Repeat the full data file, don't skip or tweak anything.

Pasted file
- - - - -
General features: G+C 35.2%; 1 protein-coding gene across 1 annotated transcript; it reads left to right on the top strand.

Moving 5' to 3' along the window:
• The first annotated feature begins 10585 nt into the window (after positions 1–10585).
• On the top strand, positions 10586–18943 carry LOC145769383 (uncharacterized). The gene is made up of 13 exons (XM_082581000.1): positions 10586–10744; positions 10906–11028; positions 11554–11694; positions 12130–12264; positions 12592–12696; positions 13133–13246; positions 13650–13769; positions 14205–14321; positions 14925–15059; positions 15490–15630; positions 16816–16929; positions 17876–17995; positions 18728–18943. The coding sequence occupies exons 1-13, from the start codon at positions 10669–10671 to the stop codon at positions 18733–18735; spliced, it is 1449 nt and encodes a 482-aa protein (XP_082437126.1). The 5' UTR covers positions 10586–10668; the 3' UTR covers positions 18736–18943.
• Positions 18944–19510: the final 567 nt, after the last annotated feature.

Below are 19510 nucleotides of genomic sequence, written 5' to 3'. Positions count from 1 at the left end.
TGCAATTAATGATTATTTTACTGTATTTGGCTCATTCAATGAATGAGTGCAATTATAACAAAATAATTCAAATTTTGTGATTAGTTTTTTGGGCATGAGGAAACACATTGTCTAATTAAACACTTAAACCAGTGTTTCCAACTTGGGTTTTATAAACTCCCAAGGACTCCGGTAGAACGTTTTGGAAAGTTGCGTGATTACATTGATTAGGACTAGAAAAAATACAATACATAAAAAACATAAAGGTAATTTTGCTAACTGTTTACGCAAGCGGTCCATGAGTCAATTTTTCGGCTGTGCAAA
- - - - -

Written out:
General features: G+C 35.2%; 1 protein-coding gene across 1 annotated transcript; it reads left to right on the top strand.

Moving 5' to 3' along the window:
• The first annotated feature begins 10585 nt into the window (after positions 1–10585).
• On the top strand, positions 10586–18943 carry LOC145769383 (uncharacterized). The gene is made up of 13 exons (XM_082581000.1): positions 10586–10744; positions 10906–11028; positions 11554–11694; positions 12130–12264; positions 12592–12696; positions 13133–13246; positions 13650–13769; positions 14205–14321; positions 14925–15059; positions 15490–15630; positions 16816–16929; positions 17876–17995; positions 18728–18943. The coding sequence occupies exons 1-13, from the start codon at positions 10669–10671 to the stop codon at positions 18733–18735; spliced, it is 1449 nt and encodes a 482-aa protein (XP_082437126.1). The 5' UTR covers positions 10586–10668; the 3' UTR covers positions 18736–18943.
• Positions 18944–19510: the final 567 nt, after the last annotated feature.

Below are 19510 nucleotides of genomic sequence, written 5' to 3'. Positions count from 1 at the left end.
TGCAATTAATGATTATTTTACTGTATTTGGCTCATTCAATGAATGAGTGCAATTATAACAAAATAATTCAAATTTTGTGATTAGTTTTTTGGGCATGAGGAAACACATTGTCTAATTAAACACTTAAACCAGTGTTTCCAACTTGGGTTTTATAAACTCCCAAGGACTCCGGTAGAACGTTTTGGAAAGTTGCGTGATTACATTGATTAGGACTAGAAAAAATACAATACATAAAAAACATAAAGGTAATTTTGCTAACTGTTTACGCAAGCGGTCCATGAGTCAATTTTTCGGCTGTGCAAA